Liz O’Donnell had a full life with a husband, two kids, and a career when she got crushing news: On the same day her mother was diagnosed with terminal ovarian cancer in 2014, O'Donnell learned her dad had Alzheimer’s and would need to move into a memory care facility.
Then 47, O'Donnell became a caregiver, one of 34 million U.S. adults providing unpaid care to an adult over the age of 50, most often a parent. While she knew her generous employer would allow her to step away from her job at a Boston PR firm, she was also the sole provider for her family and knew she needed to make it all work.
The typical caregiver spends 24 hours a week on eldercare, which leads many to make alternative work arrangements. Sixteen percent of women take a less demanding job, 12% leave the workforce entirely, and 7% lose job-related benefits. The cost in lost wages, pension, and Social Security benefits to these caregivers is staggering. For the 10 million caregivers who are over age 50 themselves, the aggregate lost wages, pension, and Social Security benefits equal nearly $3 trillion. On an individual basis, the total financial loss due to caregiving was estimated in 2011 to be $324,044 for women and $283,716 for men, so those totals would be higher today.
Knowing her mother had just months to live, O'Donnell prioritized her care and stepped into a different role at her job that allowed her to work part-time with flexible hours. She realized the intensive business development work she had been doing was no longer realistic. “You need to think about your post-caregiving time," O'Donnell says. "What relationships do you want to have? What career do you want to have?” A decision made in a moment of crisis can have long-term consequences: It's hard for older adults to rejoin the full-time workforce once they've left, and you risk locking in lower lifetime wages and reduced Social Security benefits (not to mention the cost of buying your own health insurance if you don't have coverage through a spouse and you're under the Medicare eligibility age of 65).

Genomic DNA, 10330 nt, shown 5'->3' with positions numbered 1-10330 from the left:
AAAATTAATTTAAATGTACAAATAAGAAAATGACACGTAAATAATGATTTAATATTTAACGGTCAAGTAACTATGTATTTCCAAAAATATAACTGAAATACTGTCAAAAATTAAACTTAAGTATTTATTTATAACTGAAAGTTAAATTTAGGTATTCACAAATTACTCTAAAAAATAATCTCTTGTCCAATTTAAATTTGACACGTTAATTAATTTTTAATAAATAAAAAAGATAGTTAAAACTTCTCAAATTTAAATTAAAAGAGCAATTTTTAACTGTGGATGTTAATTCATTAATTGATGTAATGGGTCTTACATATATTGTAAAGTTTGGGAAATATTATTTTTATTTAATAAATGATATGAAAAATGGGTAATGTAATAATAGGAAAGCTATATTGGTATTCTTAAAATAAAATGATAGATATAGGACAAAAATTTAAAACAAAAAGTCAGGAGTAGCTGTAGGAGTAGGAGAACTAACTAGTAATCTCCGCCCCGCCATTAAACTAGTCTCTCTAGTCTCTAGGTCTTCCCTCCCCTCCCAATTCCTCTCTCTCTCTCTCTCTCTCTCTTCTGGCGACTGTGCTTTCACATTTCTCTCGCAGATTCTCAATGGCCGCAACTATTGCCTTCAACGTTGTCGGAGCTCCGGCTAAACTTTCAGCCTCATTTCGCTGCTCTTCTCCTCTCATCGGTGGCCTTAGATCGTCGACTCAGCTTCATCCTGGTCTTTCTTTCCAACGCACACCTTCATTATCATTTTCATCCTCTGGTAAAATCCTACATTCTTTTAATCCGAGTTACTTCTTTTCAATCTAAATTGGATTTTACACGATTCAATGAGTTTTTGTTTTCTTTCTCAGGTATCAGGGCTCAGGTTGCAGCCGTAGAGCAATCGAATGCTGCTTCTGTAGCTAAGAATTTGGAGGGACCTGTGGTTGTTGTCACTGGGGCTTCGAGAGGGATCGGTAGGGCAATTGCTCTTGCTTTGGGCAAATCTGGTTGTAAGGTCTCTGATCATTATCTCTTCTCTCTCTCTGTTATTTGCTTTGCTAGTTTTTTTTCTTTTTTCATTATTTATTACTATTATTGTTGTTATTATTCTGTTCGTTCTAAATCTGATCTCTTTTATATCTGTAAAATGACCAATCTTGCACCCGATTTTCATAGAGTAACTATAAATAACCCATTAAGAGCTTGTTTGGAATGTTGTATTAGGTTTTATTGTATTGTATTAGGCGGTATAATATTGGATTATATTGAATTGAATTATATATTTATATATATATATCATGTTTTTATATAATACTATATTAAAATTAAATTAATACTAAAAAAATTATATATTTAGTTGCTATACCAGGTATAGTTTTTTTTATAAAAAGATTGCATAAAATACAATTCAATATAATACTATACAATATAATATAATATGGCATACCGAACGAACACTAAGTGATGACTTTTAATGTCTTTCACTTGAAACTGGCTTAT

Having navigated this end-of-life journey with her mother in 2014 and again when her father passed in 2017, O’Donnell went on to write Working Daughter: A Guide to Caring for Your Aging Parents While Making a Living. Today, she still works at the same company and also manages the active Working Daughter Facebook community, where caregivers rely on each other daily for support.
Most Americans are unable to absorb the financial brunt of leaving their careers, so the question becomes: how to maintain your job? Here are some tips:
Maximize your company benefits
With time being a precious resource, it’s important to fully understand what’s available to you at work. This could include choosing flex-time, working remotely, or taking advantage of the Family Medical Leave Act (FMLA), a federal mandate that requires most private companies with 50+ employees to provide 12 weeks unpaid leave to care for a family member. Pay attention to what your company offers and how others use these benefits even if their circumstances are different (e.g. parents caring for young children).
If your job allows you to work remotely, rely on technology. Be prepared with everything you might need to squeeze work and conference calls in wherever possible: your laptop, extra chargers, WiFi hotspot, earbuds.